Because giant and normal platelets were previously described in patients with FLNA-PVNH,13 we analyzed the patient platelet characteristics by electron microscopy (Figure I in the online-only Data Supplement). The resulting images show that the majority of the platelets was normal in size. Only few platelets appeared larger than normal and exhibiting vacuoles and an abnormal distribution of granules. These platelets represented a minor fraction of total platelets (7.4% of the patient platelets versus 3.7% of control platelets) and did not affect the platelet count (220–300×109 platelets per liter) and the mean platelet volume (11.4–11.8 fL).

FLNa Level Is Low in the Patient Platelets

We then quantified platelet FLNa by flow cytometry and by Western blotting. Because the FLNA gene is located on the X chromosome and the proband is a male, only the mutant allele was expected to be detected. Quantification by flow cytometry using an FLNa-specific antibody showed that the patient platelet FLNa level was only 30% of control platelets (Figure 2A). Western blotting showed that the mutant FLNa migrated with a slightly higher apparent molecular mass than the wild-type FLNa (Figure 2B), consistent with the predicted extended C-terminal tail (≈1 kDa). Note the absence of a band comigrating with wild-type FLNa. Assessment of band intensities confirmed a 33±1% content in FLNa in patient platelets compared with control platelets. Using an antibody specific for the putative extended C-terminal sequence of patient FLNa (see online-only Data Supplement), mutant FLNa was detected in the patient platelets and not in control platelets, confirming expression of the extended form of FLNa in the patient platelets (Figure 2C). FLNa-platelet distribution was then examined after platelet spreading on human VWF (10 µg/mL). Staining of FLNa showed that, as for control platelets, FLNa was present at approximately the same level in all patient platelets (Figure II in the online-only Data Supplement). Close examination of subcellular distribution by confocal microscopy showed that contrasting with control platelets, mutant FLNa seemed more central (Figure 2D). Altogether, only 30% of mutant FLNa is present in patient platelets, but in contrast to female PVNH patients,14 FLNa is present in all platelets.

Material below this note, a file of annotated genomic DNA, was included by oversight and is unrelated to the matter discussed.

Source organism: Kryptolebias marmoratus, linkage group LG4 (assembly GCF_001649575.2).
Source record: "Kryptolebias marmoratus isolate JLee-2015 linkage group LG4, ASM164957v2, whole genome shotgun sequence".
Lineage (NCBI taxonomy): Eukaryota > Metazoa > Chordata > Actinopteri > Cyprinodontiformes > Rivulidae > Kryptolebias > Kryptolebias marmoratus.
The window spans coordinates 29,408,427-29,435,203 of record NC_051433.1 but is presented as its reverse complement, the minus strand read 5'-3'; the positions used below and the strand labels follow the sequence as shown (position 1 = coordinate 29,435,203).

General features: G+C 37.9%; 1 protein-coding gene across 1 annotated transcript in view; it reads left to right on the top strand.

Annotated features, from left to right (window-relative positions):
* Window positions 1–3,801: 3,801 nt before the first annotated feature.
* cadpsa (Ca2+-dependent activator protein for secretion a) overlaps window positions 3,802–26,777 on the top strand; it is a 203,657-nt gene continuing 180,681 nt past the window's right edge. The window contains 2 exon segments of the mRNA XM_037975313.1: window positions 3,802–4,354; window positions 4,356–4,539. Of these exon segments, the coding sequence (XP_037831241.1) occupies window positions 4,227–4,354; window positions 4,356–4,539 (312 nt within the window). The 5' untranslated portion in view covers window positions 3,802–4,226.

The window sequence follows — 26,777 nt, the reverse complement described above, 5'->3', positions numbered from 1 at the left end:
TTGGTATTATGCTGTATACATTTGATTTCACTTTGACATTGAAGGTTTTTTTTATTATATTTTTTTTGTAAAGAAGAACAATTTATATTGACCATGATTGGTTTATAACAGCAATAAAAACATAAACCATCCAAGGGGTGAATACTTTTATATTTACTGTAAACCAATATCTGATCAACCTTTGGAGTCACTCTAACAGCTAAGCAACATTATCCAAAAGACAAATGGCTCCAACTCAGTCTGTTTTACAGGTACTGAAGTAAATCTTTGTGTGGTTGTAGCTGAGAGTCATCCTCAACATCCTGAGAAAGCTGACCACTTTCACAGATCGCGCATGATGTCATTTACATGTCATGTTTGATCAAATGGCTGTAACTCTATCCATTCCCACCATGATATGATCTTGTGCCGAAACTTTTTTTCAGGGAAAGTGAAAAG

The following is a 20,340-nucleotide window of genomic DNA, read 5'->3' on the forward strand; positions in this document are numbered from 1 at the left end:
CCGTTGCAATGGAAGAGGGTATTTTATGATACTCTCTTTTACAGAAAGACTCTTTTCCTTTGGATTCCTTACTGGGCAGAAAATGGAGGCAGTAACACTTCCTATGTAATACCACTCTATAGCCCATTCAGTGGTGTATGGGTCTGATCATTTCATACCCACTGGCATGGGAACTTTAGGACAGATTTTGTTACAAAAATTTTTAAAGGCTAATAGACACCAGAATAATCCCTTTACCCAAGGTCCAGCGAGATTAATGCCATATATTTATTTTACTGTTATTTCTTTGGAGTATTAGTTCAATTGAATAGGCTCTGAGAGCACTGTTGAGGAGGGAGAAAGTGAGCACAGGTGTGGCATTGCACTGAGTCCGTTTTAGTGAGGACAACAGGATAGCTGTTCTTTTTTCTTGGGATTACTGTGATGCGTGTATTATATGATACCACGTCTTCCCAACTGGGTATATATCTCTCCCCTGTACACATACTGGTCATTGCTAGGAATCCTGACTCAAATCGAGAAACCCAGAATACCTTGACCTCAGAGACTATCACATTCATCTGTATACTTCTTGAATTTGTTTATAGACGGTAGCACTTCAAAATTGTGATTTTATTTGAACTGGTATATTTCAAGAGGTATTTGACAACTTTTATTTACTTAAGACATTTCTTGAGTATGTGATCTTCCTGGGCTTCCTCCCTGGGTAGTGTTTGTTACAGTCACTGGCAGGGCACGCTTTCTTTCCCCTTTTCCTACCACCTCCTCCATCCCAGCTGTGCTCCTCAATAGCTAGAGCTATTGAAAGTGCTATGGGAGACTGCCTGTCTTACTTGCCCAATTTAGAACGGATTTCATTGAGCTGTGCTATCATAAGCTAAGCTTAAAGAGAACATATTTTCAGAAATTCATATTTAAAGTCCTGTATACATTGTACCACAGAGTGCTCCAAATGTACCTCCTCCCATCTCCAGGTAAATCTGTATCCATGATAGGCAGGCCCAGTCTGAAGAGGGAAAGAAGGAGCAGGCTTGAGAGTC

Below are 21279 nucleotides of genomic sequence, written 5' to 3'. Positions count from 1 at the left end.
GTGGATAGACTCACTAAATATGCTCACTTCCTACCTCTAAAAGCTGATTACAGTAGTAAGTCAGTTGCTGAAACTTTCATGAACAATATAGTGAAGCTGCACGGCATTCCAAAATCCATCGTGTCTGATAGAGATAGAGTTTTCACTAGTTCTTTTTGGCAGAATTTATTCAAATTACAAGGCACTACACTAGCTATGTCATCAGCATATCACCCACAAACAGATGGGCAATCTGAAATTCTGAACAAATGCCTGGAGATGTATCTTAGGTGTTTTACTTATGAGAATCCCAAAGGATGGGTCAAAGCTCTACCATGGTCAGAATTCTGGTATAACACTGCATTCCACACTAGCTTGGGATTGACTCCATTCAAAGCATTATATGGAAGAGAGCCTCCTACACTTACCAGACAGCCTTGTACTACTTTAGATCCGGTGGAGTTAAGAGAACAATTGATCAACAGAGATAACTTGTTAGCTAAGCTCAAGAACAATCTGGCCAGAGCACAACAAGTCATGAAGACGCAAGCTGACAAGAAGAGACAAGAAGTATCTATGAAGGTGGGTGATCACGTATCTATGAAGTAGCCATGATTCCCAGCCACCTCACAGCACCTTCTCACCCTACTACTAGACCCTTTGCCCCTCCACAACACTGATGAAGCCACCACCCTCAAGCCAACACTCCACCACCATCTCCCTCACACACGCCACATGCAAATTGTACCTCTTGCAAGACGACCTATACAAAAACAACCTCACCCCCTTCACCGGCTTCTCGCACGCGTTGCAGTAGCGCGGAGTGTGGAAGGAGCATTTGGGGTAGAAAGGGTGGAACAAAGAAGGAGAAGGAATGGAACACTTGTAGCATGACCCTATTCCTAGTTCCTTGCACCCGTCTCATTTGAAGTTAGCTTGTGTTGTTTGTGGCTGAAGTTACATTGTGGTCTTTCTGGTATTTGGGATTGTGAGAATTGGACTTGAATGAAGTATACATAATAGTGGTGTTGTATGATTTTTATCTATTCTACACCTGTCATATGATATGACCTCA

Figure 2.

Figure 2. Mutant FLNa level is decreased in the patient platelets. A, Permeabilized control and patient P platelets were analyzed by flow cytometry using a FLNa-specific antibody. The level of FLNa was also quantified by immunoblotting using polyclonal antibodies directed against (B) wild-type FLNa or (C) the specific extended C-terminal domain of FLNa-P of the patient. D, Subcellular localization of FLNa was visualized by confocal microscopy (Zeiss LSM700 inverted, Center for Innovation and Technology Research, Pasteur Institute, Paris, France) using an FLNa-specific antibody and phalloidin (which visualizes F-actin).